The Boston Globe writes about the new, sanitized versions of the fairy tales where there is no darkness. The witch is sweet, not wicked, and the prince comes to help her, not rescue her.
Yet something important is lost when a child’s introduction to fairy tales comes in such whitewashed form. It’s not just Rapunzel: In toys, movies, and books, the old fairy tales are being systematically stripped of their darker complexities. Rapunzel has become a lobotomized girl in a pleasant tower playroom; Cinderella is another pretty lady in a ball gown, like some model on “Project Runway.”
“Fairy tale” may be our shorthand for castles and happy endings, but these classic stories have villains, too – nefarious witches, bloodthirsty wolves, stepmothers up to no good. And scholars have come to see the stories’ dark elements as the source of their power, not to mention their persistence over the centuries. Rich in allegory, endlessly adaptable, fairy tales emerged as a framework for talking about social issues. When we remove the difficult parts – and effectively do away with the stories themselves – we’re losing a surprisingly useful common language.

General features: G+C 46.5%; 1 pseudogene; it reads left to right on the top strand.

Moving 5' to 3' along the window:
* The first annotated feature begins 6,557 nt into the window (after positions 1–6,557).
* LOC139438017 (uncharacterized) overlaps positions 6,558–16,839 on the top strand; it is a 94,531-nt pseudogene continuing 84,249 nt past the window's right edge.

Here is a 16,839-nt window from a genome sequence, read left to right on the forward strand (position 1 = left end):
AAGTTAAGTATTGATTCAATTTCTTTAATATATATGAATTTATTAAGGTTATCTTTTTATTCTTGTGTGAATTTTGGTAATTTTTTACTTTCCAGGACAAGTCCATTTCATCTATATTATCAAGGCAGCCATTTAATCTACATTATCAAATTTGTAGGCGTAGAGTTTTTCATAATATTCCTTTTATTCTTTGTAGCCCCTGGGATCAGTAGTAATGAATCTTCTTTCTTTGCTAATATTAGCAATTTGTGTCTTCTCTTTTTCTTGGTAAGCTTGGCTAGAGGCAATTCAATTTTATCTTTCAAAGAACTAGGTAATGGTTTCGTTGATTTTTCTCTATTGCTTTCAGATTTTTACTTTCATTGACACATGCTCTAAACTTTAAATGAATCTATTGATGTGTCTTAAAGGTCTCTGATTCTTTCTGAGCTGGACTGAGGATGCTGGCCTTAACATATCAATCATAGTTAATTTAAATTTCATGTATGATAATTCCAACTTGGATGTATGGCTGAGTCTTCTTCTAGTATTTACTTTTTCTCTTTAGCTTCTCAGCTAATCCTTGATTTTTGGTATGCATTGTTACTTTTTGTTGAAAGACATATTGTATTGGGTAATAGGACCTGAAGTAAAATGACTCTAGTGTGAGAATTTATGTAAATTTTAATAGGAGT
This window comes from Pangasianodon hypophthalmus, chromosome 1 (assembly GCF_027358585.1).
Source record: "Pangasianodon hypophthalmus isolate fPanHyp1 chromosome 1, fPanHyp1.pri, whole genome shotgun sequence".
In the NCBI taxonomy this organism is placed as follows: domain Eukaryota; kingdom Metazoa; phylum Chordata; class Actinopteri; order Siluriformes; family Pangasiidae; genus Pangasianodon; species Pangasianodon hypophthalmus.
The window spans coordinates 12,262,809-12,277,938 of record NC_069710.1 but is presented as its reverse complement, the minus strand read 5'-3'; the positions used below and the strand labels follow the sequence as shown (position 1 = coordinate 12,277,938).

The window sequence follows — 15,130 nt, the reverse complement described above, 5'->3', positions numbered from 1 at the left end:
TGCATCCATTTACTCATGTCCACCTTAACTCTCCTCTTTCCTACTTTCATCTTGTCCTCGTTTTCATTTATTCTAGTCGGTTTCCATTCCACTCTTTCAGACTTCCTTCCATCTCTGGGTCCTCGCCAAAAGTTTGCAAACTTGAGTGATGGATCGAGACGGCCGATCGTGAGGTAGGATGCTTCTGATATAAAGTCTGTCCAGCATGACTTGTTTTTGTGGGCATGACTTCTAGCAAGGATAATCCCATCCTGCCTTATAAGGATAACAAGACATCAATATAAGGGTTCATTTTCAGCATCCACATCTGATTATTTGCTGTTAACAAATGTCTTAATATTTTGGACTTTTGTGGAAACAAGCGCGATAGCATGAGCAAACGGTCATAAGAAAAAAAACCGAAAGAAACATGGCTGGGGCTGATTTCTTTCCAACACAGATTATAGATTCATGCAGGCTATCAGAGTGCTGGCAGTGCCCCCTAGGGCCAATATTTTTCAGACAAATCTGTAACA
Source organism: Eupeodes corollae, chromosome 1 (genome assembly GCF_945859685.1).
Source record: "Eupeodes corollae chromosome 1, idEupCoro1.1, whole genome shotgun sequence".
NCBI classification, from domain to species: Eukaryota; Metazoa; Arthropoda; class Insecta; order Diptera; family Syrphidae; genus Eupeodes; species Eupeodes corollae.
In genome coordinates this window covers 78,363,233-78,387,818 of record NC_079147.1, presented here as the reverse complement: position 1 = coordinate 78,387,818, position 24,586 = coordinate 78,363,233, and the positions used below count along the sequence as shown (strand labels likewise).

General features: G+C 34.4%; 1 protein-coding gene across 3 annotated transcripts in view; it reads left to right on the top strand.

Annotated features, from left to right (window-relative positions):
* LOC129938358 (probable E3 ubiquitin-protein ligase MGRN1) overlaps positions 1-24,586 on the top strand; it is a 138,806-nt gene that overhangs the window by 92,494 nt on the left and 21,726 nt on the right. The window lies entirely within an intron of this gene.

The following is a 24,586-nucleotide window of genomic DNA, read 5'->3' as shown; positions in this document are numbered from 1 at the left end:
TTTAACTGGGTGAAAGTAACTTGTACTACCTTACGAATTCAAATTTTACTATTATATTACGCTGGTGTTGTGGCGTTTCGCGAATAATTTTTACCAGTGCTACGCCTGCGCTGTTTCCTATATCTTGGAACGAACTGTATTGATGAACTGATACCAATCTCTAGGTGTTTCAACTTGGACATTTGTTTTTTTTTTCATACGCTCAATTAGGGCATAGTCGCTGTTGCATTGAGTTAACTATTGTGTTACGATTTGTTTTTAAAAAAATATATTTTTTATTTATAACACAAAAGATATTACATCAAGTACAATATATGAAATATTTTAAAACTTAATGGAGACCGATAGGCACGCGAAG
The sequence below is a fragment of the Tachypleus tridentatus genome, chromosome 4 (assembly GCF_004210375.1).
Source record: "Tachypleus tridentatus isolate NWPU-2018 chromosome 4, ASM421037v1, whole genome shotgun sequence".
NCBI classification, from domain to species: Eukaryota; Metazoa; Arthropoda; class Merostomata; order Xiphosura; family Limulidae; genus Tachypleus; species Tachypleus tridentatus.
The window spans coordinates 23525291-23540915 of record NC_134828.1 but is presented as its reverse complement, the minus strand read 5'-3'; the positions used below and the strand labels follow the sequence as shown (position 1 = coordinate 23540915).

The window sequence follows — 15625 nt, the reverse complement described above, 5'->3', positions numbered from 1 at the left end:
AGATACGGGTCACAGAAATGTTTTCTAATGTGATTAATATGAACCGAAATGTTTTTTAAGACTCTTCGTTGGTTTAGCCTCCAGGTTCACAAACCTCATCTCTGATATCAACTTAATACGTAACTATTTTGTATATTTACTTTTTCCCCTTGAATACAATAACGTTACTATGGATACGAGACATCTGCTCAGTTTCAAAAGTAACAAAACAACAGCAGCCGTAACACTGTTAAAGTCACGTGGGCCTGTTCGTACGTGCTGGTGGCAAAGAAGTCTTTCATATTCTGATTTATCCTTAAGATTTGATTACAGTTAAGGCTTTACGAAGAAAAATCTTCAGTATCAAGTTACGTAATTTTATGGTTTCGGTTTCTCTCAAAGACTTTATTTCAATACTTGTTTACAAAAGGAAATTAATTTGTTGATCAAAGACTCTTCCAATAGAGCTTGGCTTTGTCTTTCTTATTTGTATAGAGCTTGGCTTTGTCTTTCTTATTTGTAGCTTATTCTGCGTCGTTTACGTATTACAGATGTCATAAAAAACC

The sanitized fairy tale is not useful to introduce literature, but the dirty, messy, scary one is.
Rapunzel, Why aren’t you at the fair? is about the evolution of fairy tales.
Among the earliest of those Roman “kings” to defend England against invading tribes was this one in particular. Â His reign is mentioned briefly by two ancient writers: Geoffrey of Monmouth and Robert of Gloucester.
We see this third-century king as remarkable for his era in that rulers in those days had reputations for negligence, unscrupulousness, thievery and murder.
Not this king.
Geoffrey and Robert characterize him as brave yet even-tempered, as capable yet good-humored. Â So respected, so popular was he that even his daughter’s accomplishments were recorded. Â [She was a skilled musician.] Â Little else is known of this beneficent king.
Who was he? Â We wouldn’t know anything else, except that someone made up a rhyme about him. Â It is a rhyme which has been remembered, translated into the tongue of the day, and passed down for seventeen hundred years. Â It is a rhyme which is slowly falling into obscurity as we drop the orality of our learning more and more. Â My students don’t know many of the fairy tales; they certainly won’t have learned this rhyme. Â
But I learned it. Â I liked it. Â I remembered it.
And now I will pass it on to my Brit Lit I students.
Old King Cole was a merry old soul,
and a merry old soul was he.
He called for his pipe and he called for his bowl,
and he called for his fiddlers three.
The story is quoted from Paul Harvey’s The Rest of the Story.